ABSTRACT:

Malate synthases found in cells of the halophilic Archaea constitute a third isoform of this important metabolic enzyme, in addition to the well characterized A and G isoforms. They share little sequence similarity with these other two isoforms. Database searches using basic local alignments reveal relationships between isoforms A and G, but do not indicate a significant sequence relationship between members of this third isoform and those of isoform G, and only a distant relationship with members of isoform A. This third isoform, which we propose to call isoform H (Halophilic archaeal), is also significantly smaller in size: ~100 residues shorter than isoform A, and ~300 residues shorter than isoform G. Representatives of both isoform A and G have been structurally characterized, but no three-dimensional structural information exists for isoform H. Here we report the crystallization and preliminary X-ray diffraction from a crystal form of an H-isoform member, the malate synthase from the halophilic archaeon Haloferax volcanii, originally isolated from the mud of the Dead Sea. This crystal form diffracts well, and is amenable to single crystal X-ray analysis.


Gold Nanowires: Their Synthesis and Surface Plasmon Resonances

https://doi.org/10.33697/ajur.2009.016

Author(s):

Ali Faghih and Edo Waks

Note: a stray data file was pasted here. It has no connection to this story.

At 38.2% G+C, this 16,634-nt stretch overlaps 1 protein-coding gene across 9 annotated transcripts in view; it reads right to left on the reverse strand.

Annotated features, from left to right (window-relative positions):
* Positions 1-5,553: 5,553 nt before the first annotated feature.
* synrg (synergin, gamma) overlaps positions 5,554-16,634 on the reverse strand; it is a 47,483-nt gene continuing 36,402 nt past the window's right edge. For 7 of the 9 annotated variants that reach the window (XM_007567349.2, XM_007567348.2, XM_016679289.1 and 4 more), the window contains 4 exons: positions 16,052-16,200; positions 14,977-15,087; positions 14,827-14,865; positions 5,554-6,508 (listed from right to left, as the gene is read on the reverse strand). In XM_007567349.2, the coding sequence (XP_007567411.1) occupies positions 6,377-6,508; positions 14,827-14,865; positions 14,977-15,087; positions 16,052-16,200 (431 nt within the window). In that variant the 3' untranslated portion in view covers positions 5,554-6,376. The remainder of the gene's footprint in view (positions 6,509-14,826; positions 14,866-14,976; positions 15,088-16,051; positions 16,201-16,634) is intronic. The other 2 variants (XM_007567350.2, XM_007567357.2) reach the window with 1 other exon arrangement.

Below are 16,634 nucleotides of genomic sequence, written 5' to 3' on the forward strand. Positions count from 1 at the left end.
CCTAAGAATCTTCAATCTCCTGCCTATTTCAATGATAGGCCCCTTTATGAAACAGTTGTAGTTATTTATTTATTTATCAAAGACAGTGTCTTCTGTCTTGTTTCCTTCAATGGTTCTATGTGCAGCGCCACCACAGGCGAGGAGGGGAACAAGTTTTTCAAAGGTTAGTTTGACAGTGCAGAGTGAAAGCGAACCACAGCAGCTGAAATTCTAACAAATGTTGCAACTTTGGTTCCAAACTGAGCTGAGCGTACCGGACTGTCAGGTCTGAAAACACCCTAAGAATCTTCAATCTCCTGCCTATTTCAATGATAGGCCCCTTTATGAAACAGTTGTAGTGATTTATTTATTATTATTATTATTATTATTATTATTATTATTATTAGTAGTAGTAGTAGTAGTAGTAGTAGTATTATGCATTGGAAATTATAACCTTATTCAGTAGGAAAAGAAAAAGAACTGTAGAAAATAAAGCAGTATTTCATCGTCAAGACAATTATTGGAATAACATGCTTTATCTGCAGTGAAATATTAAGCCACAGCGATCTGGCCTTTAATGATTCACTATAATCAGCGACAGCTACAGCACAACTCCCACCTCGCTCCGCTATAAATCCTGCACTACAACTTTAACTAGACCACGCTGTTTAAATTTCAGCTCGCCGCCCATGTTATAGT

Affiliation:

Department of Electrical and Computer Engineering, University of Maryland, College Park, Maryland 20742 USA

ABSTRACT:

The objective of the project was to fabricate gold nano-rods and study the optical properties of gold nano-particles when coupled to Indium Arsenide quantum dots. The gold nano-rods were synthesized by a seed-mediated growth method using CTAB and BDAC as the surfactants, and the feasibility of changing the aspect ratio of the rods and their Plasmon resonance frequency was studied by varying the concentrations of these two surfactants. Finally, gold nano-rods with longitudinal Plasmon resonance of 940 nm were synthesized. Next, we studied the feasibility of coupling gold nano-wires to indium arsenide quantum dots for investigating their optical properties and studying the spontaneous emission enhancement of InAs QDs in the presence of the plasmon resonances of gold nano-wires. The sample containing nano-wires coupled to quantum dots was excited by red laser, and the emission was passed through a spectrometer and the spectrum was obtained.


Band Gap Energy in Silicon

https://doi.org/10.33697/ajur.2009.017

Author(s):

Jeremy J. Low, Michael L. Kreider, Drew P. Pulsifer, Andrew S. Jones and Tariq H. Gilani

Affiliation:

Department of Physics, Millersville University, P. O. Box 1002, Millersville, Pennsylvania 17551 USA

ABSTRACT:

The band gap energy, Eg in silicon was found by exploiting the linear relationship between the temperature and voltage for the constant current in the temperature range of 275 K to 333 K. Within the precision of our experiment, the results obtained are in good agreement with the known value energy gap in silicon. The temperature dependence of Eg for silicon has also been studied.